Sam Cook column: What? Lake skating again this year?
Against the odds, conditions were right again this winter.
The word had spread fast — ice forming on a little lake north of town. A friend of mine lives near the lake and had been checking it daily.
“About an inch, inch-and-a-half,” came his first report.
I’m sure the word was going out all across the north country among ice-watchers. The lure — wild skating. Acres and acres, maybe miles and miles of smooth, clear ice on backcountry lakes.
But most of us won’t venture out on an inch or inch-and-a-half.
“Two inches,” my friend reported in his next message.
Some folks will skate on two inches. But we waited.
Three inches. Then four. Gorgeous black ice from shore to shore.
This kind of skating opportunity doesn’t occur often. Maybe once every five or 10 years. Conditions must be just right — cold days and nights, little wind, no snow.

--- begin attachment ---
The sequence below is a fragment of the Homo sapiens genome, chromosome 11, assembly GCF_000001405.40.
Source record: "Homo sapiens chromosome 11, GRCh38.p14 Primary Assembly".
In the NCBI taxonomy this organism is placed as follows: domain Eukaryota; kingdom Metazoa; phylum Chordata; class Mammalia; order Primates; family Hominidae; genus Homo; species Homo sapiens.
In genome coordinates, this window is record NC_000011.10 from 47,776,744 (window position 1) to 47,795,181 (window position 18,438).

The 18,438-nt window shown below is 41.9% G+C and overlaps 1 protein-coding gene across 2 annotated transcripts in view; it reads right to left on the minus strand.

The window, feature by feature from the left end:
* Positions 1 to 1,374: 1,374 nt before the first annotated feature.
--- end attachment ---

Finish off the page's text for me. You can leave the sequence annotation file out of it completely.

But it had happened last year, too. Two years in a row was almost unthinkable. Yet here it was.
We gathered with our skates at the lake near my friend’s home on a mostly cloudy afternoon. A trace of snow had fallen overnight, but not enough to hamper the skating. Off we went, wherever we wanted. Several other parties were out, too, and more would come.
The yellow dog ran alongside us, pink tongue flapping. We skated into the wind across the lake. We stopped to marvel at this rare opportunity. We told stories. Then we took off again, downwind, gliding almost effortlessly.
Skating is good on a smooth sheet of ice in a rink. But there is nothing quite like the forever freedom of lake skating. It’s intoxicating. It makes grown-ups want to giggle. We would stop occasionally, gather up, shoot the breeze. And then we would go for more, leaving thin black tracks in the snow.
A group of young women skated by, one of them executing spins as she went. How does she do that? One lakeshore resident had set out a table and chairs and snacks on the ice near his home.
This was storybook stuff. Without much trouble, we could imagine we were in Finland or Norway or Sweden. But we weren’t. We were right here in northern Minnesota, doing what comes naturally when the ice gets right.
Editor’s note: The Minnesota Department of Natural Resources recommends a minimum of 4 inches of ice for foot travel on lakes. The DNR cautions that ice is never 100% safe.